Ford-Martin, Paula; Frey, Rebecca. "Hydrotherapy." Gale Encyclopedia of Medicine, 3rd ed.. 2006. Encyclopedia.com. 27 Sep. 2016 <http://www.encyclopedia.com>.

Ford-Martin, Paula; Frey, Rebecca. "Hydrotherapy." Gale Encyclopedia of Medicine, 3rd ed.. 2006. Encyclopedia.com. (September 27, 2016). http://www.encyclopedia.com/doc/1G2-3451600815.html

Ford-Martin, Paula; Frey, Rebecca. "Hydrotherapy." Gale Encyclopedia of Medicine, 3rd ed.. 2006. Retrieved September 27, 2016 from Encyclopedia.com: http://www.encyclopedia.com/doc/1G2-3451600815.html

hydrotherapy

hydrotherapy, use of water in the treatment of illness or injury. Although the medicinal and hygienic value of water was recognized by the early Greeks, hydrotherapy attained its widest use in the 18th and 19th cent. through the practice of the British physician Sir John Floyer and an Austrian peasant, Vincenz Priessnitz. Priessnitz is credited with a number of inventions still in use including the sponge bath, the douche, and the wet sheet pack, and he is acknowledged as an important contributor to the rise of the health spa movement in Europe. Scientific hydrotherapy is based on the conduction of heat to or from the body by means of a water medium. Heated water is used for its sedative effect, and hot water vapor is used in controlled situations to relieve pain. Patients who have suffered extensive burns are often immersed in water for long periods. Maintained at skin temperature, i.e., approximately 93°F (34°C), the water prevents loss of body heat. Fevers are reduced by cold sponge baths taken on rubber sheets. Whirlpool baths are used to relieve painful muscle and joint conditions, and underwater exercise has proved a useful physical therapy in cases of paralysis and stiffness of the extremities.

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"hydrotherapy." The Columbia Encyclopedia, 6th ed.. 2016. Encyclopedia.com. 27 Sep. 2016 <http://www.encyclopedia.com>.

"hydrotherapy." The Columbia Encyclopedia, 6th ed.. 2016. Encyclopedia.com. (September 27, 2016). http://www.encyclopedia.com/doc/1E1-hydrothe.html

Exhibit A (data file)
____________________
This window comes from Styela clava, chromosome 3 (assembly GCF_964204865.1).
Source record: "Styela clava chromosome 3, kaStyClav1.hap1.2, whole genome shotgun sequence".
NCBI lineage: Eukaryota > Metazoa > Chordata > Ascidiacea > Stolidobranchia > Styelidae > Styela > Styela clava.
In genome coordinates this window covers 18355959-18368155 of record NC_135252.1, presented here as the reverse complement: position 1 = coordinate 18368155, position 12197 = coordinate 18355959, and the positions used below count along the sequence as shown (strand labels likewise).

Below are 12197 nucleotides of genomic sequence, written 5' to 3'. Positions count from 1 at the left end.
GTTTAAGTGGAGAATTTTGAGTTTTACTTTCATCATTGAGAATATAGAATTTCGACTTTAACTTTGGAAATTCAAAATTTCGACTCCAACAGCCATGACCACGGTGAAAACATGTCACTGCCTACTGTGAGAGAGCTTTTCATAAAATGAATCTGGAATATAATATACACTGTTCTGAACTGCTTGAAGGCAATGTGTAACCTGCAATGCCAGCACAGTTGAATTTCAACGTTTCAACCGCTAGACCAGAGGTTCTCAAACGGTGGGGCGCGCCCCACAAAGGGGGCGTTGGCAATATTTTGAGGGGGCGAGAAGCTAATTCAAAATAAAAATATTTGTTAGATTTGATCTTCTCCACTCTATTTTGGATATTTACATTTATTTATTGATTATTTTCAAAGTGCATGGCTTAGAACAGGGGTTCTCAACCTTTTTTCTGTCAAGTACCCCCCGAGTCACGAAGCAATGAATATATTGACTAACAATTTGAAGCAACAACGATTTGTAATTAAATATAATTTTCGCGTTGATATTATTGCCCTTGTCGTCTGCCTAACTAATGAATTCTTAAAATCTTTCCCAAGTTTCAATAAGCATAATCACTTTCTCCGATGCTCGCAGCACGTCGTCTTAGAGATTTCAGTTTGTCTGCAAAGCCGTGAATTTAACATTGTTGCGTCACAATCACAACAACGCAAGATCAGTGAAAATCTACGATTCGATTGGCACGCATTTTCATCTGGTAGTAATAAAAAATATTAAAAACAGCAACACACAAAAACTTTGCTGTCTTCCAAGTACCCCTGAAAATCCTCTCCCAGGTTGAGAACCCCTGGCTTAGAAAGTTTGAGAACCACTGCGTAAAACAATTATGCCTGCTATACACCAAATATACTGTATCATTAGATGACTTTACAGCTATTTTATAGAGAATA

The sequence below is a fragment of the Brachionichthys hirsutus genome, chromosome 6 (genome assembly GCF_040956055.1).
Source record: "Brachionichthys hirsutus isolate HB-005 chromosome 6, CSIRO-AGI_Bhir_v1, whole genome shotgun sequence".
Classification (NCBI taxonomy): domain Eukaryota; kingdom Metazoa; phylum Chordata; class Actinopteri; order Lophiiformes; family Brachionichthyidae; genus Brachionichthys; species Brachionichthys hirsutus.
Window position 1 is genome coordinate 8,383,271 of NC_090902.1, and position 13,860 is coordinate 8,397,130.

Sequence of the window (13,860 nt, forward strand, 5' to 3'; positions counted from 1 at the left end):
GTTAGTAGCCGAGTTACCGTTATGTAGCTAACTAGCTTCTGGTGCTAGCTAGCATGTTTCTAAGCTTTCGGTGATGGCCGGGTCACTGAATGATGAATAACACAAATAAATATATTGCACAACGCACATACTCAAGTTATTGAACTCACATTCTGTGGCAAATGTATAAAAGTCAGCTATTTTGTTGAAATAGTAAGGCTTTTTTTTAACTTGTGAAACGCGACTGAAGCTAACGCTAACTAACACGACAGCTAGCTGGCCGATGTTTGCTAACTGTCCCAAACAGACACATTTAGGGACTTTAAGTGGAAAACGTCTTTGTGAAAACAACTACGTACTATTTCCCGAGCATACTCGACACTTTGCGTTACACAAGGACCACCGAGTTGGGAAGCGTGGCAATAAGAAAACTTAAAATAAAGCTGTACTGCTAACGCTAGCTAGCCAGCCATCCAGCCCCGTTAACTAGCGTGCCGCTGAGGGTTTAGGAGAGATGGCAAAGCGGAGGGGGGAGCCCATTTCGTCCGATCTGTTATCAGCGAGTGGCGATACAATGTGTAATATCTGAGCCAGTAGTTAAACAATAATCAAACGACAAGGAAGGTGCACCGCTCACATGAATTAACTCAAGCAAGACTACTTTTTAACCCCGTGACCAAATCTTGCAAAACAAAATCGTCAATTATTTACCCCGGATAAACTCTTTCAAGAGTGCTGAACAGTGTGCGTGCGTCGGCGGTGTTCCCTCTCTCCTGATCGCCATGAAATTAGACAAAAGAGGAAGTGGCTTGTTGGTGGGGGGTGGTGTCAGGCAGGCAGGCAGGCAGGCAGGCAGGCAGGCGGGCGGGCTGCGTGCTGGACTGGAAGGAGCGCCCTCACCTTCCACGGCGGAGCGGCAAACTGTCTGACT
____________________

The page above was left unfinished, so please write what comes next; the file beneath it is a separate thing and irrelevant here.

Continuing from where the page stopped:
"hydrotherapy." The Columbia Encyclopedia, 6th ed.. 2016. Retrieved September 27, 2016 from Encyclopedia.com: http://www.encyclopedia.com/doc/1E1-hydrothe.html

hydrotherapy

hy·dro·ther·a·py / ˌhīdrəˈ[unvoicedth]erəpē/ • n. another term for hydropathy. ∎  the use of exercises in a pool as part of treatment for conditions such as arthritis or partial paralysis. DERIVATIVES: hy·dro·ther·a·pist / -pist/ n.

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"hydrotherapy." The Oxford Pocket Dictionary of Current English. 2009. Encyclopedia.com. 27 Sep. 2016 <http://www.encyclopedia.com>.

"hydrotherapy." The Oxford Pocket Dictionary of Current English. 2009. Encyclopedia.com. (September 27, 2016). http://www.encyclopedia.com/doc/1O999-hydrotherapy.html

"hydrotherapy." The Oxford Pocket Dictionary of Current English. 2009. Retrieved September 27, 2016 from Encyclopedia.com: http://www.encyclopedia.com/doc/1O999-hydrotherapy.html

hydrotherapy

hydrotherapy (hy-droh-th'e-ră-pi) n. the use of water in the treatment of disorders, now restricted in orthodox medicine to exercises in remedial swimming pools for the rehabilitation of arthritic or partially paralysed patients.

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"hydrotherapy." A Dictionary of Nursing. 2008. Encyclopedia.com. 27 Sep. 2016 <http://www.encyclopedia.com>.

"hydrotherapy." A Dictionary of Nursing. 2008. Encyclopedia.com. (September 27, 2016). http://www.encyclopedia.com/doc/1O62-hydrotherapy.html

"hydrotherapy." A Dictionary of Nursing. 2008. Retrieved September 27, 2016 from Encyclopedia.com: http://www.encyclopedia.com/doc/1O62-hydrotherapy.html

hydrotherapy

hydrotherapy Use of water within the body or on its surface to treat disease. It is often used in conjunction with physiotherapy.

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"hydrotherapy." World Encyclopedia. 2005. Encyclopedia.com. 27 Sep. 2016 <http://www.encyclopedia.com>.

"hydrotherapy." World Encyclopedia. 2005. Encyclopedia.com. (September 27, 2016). http://www.encyclopedia.com/doc/1O142-hydrotherapy.html

"hydrotherapy." World Encyclopedia. 2005. Retrieved September 27, 2016 from Encyclopedia.com: http://www.encyclopedia.com/doc/1O142-hydrotherapy.html